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In his book "Analysis I", Terence provides the proof of extremum principle, saying that each function with bounded domain must obtain maxima/minima. In previuos theorem it is already shown that each continuous function with bounded domain is bounded.

$\textbf{Proposition 9.6.7}$ Let $a,b \in \mathbb{R}: a<b$; $X \subset \mathbb{R}$ and let $f: X \to \mathbb{R}$, f is continuous. Then $f$ must obtain maxima/minima at some point $x_{max} / x_{min} \in [a,b]$

In the proof he provides a set $E = \{ f(x): x \in [a,b]\}$ and says maxima is attained with the value of $\sup(E)$ since $\forall x \in [a,b]: x \leq \sup(E)$, which is pretty clear to me.

What I cann not understand is that he says that further, it is necessary to find some $x_{max}$ which satisfies $f(x_{max}) = \sup(E)$. Does its existence not follow naturally from the definition of the set $E$?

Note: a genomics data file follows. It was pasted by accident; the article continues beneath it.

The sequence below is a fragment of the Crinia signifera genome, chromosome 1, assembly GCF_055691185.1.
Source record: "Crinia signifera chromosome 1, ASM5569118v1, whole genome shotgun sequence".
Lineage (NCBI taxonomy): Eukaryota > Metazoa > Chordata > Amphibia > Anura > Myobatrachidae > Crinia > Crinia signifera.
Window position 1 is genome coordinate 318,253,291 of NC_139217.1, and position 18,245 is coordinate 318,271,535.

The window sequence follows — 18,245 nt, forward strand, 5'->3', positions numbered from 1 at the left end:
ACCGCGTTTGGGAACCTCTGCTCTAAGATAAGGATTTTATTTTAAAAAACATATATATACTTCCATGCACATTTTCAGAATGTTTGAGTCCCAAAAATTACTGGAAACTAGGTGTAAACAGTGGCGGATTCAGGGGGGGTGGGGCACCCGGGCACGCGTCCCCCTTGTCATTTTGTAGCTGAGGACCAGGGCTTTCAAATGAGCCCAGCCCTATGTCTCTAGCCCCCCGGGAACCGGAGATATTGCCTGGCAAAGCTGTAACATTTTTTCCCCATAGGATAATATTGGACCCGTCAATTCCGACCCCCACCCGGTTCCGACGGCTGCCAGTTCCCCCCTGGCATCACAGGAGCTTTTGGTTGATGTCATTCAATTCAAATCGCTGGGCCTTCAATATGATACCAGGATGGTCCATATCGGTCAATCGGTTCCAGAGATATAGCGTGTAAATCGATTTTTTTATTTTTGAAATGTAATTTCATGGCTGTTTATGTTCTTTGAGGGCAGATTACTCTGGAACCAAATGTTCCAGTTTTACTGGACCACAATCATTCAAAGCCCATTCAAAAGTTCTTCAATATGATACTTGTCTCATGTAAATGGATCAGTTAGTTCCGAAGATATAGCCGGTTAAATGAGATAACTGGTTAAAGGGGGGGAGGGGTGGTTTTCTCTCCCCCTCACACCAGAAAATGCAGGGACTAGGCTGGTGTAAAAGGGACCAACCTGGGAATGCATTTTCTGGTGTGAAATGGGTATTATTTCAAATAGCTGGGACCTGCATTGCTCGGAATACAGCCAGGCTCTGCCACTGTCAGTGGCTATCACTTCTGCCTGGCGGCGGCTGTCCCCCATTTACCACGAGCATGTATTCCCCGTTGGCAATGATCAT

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No, not really. Imagine you would deviate from your $E$ a bit. For example for $f(x)=\frac{1}{x}$ we could write down $$E:=\{\frac{1}{x}:x\in (1,2]\}.$$ Please note, that the intervall in $E$ is not compact anymore. Then $$\sup(E)=1\geq\frac{1}{x}\mbox{ if }x\in(1,2].$$ Now suppose $1\in E$, which would mean there exists an $x_{max}\in (1,2]$ such that $\frac{1}{x_{max}}=1$. Hence $x_{max}=1$, which is a contradiction.

Hence more work is needed, in which you need to use the compactness of $[a,b]$, see Fred's answer.

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  • $\begingroup$ Thank you, all clear now! $\endgroup$ – Cebiş Mellim Mar 21 '18 at 9:30
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First of all: it should read: $\forall x \in [a,b]: f(x) \leq \sup(E)$.

Without the continuity of $f$ you can not garantee that there is some $x_0 \in [a,b]$ with $f(x_0) =\sup(E)$. Example:

Let $a=0,b=1$ and

$g(x):=x $ for $x \in [0,1)$ and $g(1):=0$. Then $\sup(E)=1$, but $g(x)<1$ for all $x \in [0,1]$.

If $f$ is continuous, then we have some $x_0 \in [a,b]$ with $f(x_0) =\sup(E)$ !

Proof: there is a sequence $(x_n)$ in $[a,b]$ such that $f(x_n) \to \sup (E)$.

$(x_n)$ contains a convergent subsequenc $(x_{n_k})$ wit limit $x_0 \in [a,b]$.

Then, by continuity, $ \sup(E)= \lim_{k \to \infty }f(x_{n_k})=f(x_0)$.

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